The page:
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How is the clearance rate calculated?

Click here to read about how the clearance rate is calculated.

How do you gather your data?

The REIV gathers most of its data online from agents submitting their sales results electronically and it also has a dedicated call centre to collect property sales results at the time of contract. The sales results submitted to the REIV include residential, commercial, industrial and rural sales results from around the state.

Is your data accurate?

All our data is checked for accuracy and questionable sales are either verified with the selling agent or excluded from analysis.

Why do you collect less auctions than you forecasted?

The REIV forecasts the number of auctions every weekend based on forthcoming auction listings. However some auctions can be postponed, withdrawn, or do not have a result at the time of publishing. On average, around two per cent of auctions are postponed, two per cent are withdrawn, and three per cent have no results. This can vary week by week.

When do you publish your preliminary and revised clearance rates?

The REIV publishes clearance rates three times a week: Saturday night, Sunday night, and again on Wednesday. The clearance rates published on Saturday nights are for auctions held in the week to Saturday. The Sunday night clearance rate is the 'preliminary' clearance rate for the week. However, not all auction results would have been collected by the Saturday night as negotiations for some sales can be ongoing at that cut-off time. Therefore the REIV publishes a 'final' or 'revised' clearance rate on Wednesday which reflects at least 95% of auction results by then.

Year to date results compared to weekly reports

The REIV sales database is a live one and is subject to ongoing revision. Weekly reports are a snapshot in time and should not be used to calculate a total yearly clearance rate.

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What is a median rent?

Similarly to median prices, the median rent is the middle price in a series of leases. For example, if 15 leases are recorded in a suburb and arranged in order from the lowest to the highest value, the eighth sale price is the median rent. In the case where there is an even number of leases in a series, the median is the average of the middle two leases. Unless otherwise specified, the REIV expresses median rents as a ‘weekly’ rent.

How do you gather your rental data?

The REIV gathers rental data electronically from agents submitting their rental listings and results through realestateview.com.au. The rental data submitted includes residential, commercial, industrial, and rural lease results from across the state.

Why can't I find the median rent for my suburb?

All our data is checked for accuracy and volatility. In some suburbs, there may be too few leases to publish a meaningful median rent. For some of these cases, the REIV combines similar suburbs together to provide a collective median rent for this region.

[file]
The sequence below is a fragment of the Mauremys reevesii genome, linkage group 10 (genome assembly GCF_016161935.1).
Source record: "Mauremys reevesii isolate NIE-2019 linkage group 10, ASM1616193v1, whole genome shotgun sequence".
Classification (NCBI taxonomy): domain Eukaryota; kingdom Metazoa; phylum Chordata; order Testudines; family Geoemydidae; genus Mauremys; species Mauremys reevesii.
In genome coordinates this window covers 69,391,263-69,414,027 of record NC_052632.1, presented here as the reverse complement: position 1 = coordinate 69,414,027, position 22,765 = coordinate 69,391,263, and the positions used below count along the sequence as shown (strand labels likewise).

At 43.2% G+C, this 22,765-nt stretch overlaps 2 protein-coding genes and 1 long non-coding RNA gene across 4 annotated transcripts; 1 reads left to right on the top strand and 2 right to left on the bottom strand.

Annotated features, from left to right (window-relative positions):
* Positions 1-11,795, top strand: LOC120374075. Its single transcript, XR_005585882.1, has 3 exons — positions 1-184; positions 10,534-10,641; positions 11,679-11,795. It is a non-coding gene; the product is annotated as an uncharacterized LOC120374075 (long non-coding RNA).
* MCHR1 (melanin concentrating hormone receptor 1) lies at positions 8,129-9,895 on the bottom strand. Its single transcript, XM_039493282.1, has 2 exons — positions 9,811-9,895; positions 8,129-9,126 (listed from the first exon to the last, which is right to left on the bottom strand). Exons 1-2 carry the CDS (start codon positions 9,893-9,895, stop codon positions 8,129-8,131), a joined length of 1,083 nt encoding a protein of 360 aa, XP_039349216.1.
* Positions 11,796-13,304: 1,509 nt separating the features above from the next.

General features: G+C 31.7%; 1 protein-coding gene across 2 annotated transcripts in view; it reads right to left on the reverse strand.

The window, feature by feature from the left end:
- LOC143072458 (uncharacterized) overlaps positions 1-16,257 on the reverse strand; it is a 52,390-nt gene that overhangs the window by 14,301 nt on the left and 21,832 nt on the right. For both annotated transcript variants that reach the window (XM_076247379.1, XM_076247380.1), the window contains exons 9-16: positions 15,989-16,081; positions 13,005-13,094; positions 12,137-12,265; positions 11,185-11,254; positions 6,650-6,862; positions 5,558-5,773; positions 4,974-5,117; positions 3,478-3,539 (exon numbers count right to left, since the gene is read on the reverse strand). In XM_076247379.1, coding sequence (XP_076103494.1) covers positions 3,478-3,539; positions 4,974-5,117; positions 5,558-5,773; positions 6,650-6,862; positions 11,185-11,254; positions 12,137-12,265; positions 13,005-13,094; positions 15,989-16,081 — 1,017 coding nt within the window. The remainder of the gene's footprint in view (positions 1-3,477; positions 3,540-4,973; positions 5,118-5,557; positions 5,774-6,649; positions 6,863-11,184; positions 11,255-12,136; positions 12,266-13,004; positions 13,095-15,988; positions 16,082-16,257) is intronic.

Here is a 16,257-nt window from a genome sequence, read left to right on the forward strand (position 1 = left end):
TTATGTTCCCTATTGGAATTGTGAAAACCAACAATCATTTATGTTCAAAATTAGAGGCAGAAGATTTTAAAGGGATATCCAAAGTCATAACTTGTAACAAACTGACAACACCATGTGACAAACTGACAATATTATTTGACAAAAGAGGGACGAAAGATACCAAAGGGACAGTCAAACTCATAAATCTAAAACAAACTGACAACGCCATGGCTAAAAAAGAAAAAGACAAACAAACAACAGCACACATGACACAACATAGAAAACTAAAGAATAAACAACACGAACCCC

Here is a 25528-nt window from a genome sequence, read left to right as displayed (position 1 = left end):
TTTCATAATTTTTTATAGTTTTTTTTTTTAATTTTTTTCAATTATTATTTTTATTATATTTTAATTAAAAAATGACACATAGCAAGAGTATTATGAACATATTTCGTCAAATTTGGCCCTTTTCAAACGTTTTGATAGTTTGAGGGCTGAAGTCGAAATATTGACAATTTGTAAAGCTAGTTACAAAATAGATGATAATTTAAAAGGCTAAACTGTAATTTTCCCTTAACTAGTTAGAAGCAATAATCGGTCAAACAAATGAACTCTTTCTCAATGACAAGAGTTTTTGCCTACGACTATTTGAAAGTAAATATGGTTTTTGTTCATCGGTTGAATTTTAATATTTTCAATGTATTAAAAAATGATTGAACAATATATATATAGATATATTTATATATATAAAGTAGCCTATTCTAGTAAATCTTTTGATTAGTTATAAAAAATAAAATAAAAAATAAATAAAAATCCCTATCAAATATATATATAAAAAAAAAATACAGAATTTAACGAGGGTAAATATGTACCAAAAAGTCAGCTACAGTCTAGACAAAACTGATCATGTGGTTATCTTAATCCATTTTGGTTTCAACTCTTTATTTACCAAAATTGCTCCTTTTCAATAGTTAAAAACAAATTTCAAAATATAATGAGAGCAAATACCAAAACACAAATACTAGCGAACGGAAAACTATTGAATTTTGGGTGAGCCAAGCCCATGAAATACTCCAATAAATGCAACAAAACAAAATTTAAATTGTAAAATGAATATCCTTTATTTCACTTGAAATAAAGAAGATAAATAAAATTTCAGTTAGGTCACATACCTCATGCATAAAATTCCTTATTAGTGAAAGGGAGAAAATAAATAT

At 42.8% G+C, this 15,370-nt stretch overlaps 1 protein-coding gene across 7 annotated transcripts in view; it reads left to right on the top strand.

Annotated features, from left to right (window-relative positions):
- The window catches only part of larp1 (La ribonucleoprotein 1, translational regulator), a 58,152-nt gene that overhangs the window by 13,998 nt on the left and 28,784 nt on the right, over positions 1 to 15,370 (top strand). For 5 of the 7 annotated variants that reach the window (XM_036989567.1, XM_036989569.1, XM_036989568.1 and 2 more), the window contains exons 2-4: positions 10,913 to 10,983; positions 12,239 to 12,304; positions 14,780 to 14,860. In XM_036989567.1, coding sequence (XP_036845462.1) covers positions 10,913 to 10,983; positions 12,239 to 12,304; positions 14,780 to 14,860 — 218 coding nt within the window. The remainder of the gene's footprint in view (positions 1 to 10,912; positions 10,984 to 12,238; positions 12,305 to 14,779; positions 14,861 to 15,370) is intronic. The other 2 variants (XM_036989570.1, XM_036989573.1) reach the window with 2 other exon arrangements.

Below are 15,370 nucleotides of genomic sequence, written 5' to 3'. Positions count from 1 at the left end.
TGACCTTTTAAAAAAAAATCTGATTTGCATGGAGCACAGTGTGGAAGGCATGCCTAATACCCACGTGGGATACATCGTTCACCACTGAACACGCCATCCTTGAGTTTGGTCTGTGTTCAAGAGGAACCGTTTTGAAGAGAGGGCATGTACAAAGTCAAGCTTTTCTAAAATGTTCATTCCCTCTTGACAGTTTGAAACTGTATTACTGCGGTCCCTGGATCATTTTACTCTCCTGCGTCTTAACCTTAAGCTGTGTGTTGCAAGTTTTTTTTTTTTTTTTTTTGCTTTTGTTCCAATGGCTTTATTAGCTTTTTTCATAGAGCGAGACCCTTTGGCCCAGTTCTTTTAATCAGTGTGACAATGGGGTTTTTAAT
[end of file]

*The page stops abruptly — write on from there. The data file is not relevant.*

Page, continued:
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Property classification for medians

The REIV provides median prices in two categories: houses and units/apartments. This requires that choices are made regarding dwelling types and the categories into which they belong, as there is considerable variety in styles and designs.

Property that falls under the ‘house’ classification includes:

  • detached houses
  • terraced houses
  • semi-detached houses
  • residential warehouse conversions
  • holiday houses
  • duplexes

Property that falls under the ‘units & apartments’ classification includes:

  • flats
  • units
  • apartments
  • townhouses
  • villas
  • bed-sitters

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Sales terms

The REIV distinguishes several sales methods that are often abbreviated in publications. The most common acronyms used to denote the type of sale or result is detailed below.

Auction-related acronyms include:

  • SB (sold before auction) whereby a property is sold prior to the scheduled auction;
  • SO (auction sale) whereby a property is sold on the day of the auction whether it be at the auction itself or afterwards during the same day;
  • SA (sold after auction) whereby a property is sold on the following day of the auction (note that a property that sells two or more days after the scheduled auction becomes classified as a 'private sale')
  • PI (passed in at auction) whereby the property is passed in on the day of the scheduled auction either on a public bid or no bids; and
  • VB (passed in vendor bid) whereby a property is passed in on a vendor bid at the scheduled auction.

Other acronyms include:

  • PS (private sale) which refers to private sales
  • T (sale by sender) whereby the property is sold under a Tender sales authority;
  • EOI (expression of interest) whereby a written offer is required by a specific date but is less formal than a tender process and is sold under a General or Exclusive sale authority